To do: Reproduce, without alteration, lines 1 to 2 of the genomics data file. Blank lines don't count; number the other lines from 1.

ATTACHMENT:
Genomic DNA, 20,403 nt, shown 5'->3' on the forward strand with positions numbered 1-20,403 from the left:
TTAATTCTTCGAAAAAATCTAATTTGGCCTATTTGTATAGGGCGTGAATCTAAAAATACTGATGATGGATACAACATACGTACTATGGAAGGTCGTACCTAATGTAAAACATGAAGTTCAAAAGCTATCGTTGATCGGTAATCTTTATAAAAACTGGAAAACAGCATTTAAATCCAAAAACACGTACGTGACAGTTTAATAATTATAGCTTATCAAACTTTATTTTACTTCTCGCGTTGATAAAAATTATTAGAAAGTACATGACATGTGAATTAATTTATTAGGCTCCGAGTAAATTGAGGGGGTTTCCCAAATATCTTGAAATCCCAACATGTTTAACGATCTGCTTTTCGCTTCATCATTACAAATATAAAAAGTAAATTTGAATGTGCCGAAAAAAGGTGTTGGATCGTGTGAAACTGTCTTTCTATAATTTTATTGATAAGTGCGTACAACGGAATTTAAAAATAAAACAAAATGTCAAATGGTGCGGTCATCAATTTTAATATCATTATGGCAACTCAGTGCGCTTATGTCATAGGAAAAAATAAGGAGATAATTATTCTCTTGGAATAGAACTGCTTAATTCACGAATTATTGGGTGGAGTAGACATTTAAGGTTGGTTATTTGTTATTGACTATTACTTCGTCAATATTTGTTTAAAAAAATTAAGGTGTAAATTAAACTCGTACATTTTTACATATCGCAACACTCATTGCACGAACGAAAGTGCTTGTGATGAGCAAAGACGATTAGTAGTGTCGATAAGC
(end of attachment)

Genomic DNA, 20,403 nt, shown 5'->3' on the forward strand with positions numbered 1-20,403 from the left:
TTAATTCTTCGAAAAAATCTAATTTGGCCTATTTGTATAGGGCGTGAATCTAAAAATACTGATGATGGATACAACATACGTACTATGGAAGGTCGTACCTAATGTAAAACATGAAGTTCAAAAGCTATCGTTGATCGGTAATCTTTATAAAAACTGGAAAACAGCATTTAAATCCAAAAACACGTACGTGACAGTTTAATAATTATAGCTTATCAAACTTTATTTTACTTCTCGCGTTGATAAAAATTATTAGAAAGTACATGACATGTGAATTAATTTATTAGGCTCCGAGTAAATTGAGGGGGTTTCCCAAATATCTTGAAATCCCAACATGTTTAACGATCTGCTTTTCGCTTCATCATTACAAATATAAAAAGTAAATTTGAATGTGCCGAAAAAAGGTGTTGGATCGTGTGAAACTGTCTTTCTATAATTTTATTGATAAGTGCGTACAACGGAATTTAAAAATAAAACAAAATGTCAAATGGTGCGGTCATCAATTTTAATATCATTATGGCAACTCAGTGCGCTTATGTCATAGGAAAAAATAAGGAGATAATTATTCTCTTGGAATAGAACTGCTTAATTCACGAATTATTGGGTGGAGTAGACATTTAAGGTTGGTTATTTGTTATTGACTATTACTTCGTCAATATTTGTTTAAAAAAATTAAGGTGTAAATTAAACTCGTACATTTTTACATATCGCAACACTCATTGCACGAACGAAAGTGCTTGTGATGAGCAAAGACGATTAGTAGTGTCGATAAGC